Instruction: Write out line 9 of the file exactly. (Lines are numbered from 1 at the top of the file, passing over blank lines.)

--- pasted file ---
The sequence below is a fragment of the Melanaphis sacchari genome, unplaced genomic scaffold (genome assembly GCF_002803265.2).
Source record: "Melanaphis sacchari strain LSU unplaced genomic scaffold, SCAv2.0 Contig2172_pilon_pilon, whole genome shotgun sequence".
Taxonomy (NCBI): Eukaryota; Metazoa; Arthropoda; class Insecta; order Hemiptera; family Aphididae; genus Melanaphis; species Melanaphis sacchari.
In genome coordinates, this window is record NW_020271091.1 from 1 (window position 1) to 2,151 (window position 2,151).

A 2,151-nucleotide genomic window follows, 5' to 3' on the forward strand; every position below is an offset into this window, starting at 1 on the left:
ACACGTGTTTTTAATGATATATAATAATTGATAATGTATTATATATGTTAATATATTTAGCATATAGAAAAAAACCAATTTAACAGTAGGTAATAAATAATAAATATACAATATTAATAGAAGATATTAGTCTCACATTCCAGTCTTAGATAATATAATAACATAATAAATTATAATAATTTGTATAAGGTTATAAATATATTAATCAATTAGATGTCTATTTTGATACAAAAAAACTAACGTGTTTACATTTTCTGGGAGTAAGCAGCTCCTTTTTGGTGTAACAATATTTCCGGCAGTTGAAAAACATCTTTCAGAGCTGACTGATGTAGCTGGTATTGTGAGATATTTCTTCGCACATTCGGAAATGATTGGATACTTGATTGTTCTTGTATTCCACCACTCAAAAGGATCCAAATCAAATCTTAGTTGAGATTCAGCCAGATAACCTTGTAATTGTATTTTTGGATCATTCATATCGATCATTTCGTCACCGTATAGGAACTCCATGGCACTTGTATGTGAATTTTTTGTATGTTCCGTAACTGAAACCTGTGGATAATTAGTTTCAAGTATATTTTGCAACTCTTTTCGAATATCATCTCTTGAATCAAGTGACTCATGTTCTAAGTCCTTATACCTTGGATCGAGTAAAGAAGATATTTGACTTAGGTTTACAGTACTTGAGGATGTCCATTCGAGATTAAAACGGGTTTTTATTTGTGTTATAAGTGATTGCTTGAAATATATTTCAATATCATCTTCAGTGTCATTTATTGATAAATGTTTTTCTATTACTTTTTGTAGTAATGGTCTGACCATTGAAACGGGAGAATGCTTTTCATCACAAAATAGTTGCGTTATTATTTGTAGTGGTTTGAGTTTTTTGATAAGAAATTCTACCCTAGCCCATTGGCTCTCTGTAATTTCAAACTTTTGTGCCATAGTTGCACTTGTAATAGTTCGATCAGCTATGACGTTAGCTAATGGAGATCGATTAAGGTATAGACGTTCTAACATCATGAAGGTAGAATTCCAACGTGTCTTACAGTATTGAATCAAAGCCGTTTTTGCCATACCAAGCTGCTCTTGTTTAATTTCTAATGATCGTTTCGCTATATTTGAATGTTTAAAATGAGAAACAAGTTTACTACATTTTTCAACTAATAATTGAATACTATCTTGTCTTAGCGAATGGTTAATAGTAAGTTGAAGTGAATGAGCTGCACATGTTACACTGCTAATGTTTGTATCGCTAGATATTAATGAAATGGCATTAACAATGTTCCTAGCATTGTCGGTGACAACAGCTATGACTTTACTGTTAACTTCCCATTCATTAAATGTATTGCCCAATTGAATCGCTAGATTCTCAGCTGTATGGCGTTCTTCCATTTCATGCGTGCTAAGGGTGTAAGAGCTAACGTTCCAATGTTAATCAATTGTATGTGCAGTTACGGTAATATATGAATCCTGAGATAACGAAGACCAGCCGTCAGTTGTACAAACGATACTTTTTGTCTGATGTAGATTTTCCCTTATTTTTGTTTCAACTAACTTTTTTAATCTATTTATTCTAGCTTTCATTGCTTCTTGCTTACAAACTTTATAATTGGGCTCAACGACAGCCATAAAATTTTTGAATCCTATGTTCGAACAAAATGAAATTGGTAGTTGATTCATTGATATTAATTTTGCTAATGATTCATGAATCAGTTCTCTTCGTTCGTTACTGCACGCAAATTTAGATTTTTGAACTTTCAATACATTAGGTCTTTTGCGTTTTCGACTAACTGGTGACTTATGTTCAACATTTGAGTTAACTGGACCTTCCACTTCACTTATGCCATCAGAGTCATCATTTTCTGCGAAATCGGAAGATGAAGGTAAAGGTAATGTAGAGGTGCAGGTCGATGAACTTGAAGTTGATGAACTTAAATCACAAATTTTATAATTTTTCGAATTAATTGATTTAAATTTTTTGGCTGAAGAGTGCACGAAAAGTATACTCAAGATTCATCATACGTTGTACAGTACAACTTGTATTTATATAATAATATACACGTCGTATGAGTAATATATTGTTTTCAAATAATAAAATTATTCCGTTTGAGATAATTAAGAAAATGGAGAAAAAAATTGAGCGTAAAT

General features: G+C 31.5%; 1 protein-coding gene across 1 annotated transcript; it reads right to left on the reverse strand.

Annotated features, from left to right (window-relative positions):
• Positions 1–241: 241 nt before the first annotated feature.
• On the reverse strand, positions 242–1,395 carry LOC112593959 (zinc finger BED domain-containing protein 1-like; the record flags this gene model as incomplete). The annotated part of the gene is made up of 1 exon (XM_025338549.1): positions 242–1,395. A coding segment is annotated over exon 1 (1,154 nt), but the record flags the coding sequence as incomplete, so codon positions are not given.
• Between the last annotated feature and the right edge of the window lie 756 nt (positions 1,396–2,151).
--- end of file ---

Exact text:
• Positions 1–241: 241 nt before the first annotated feature.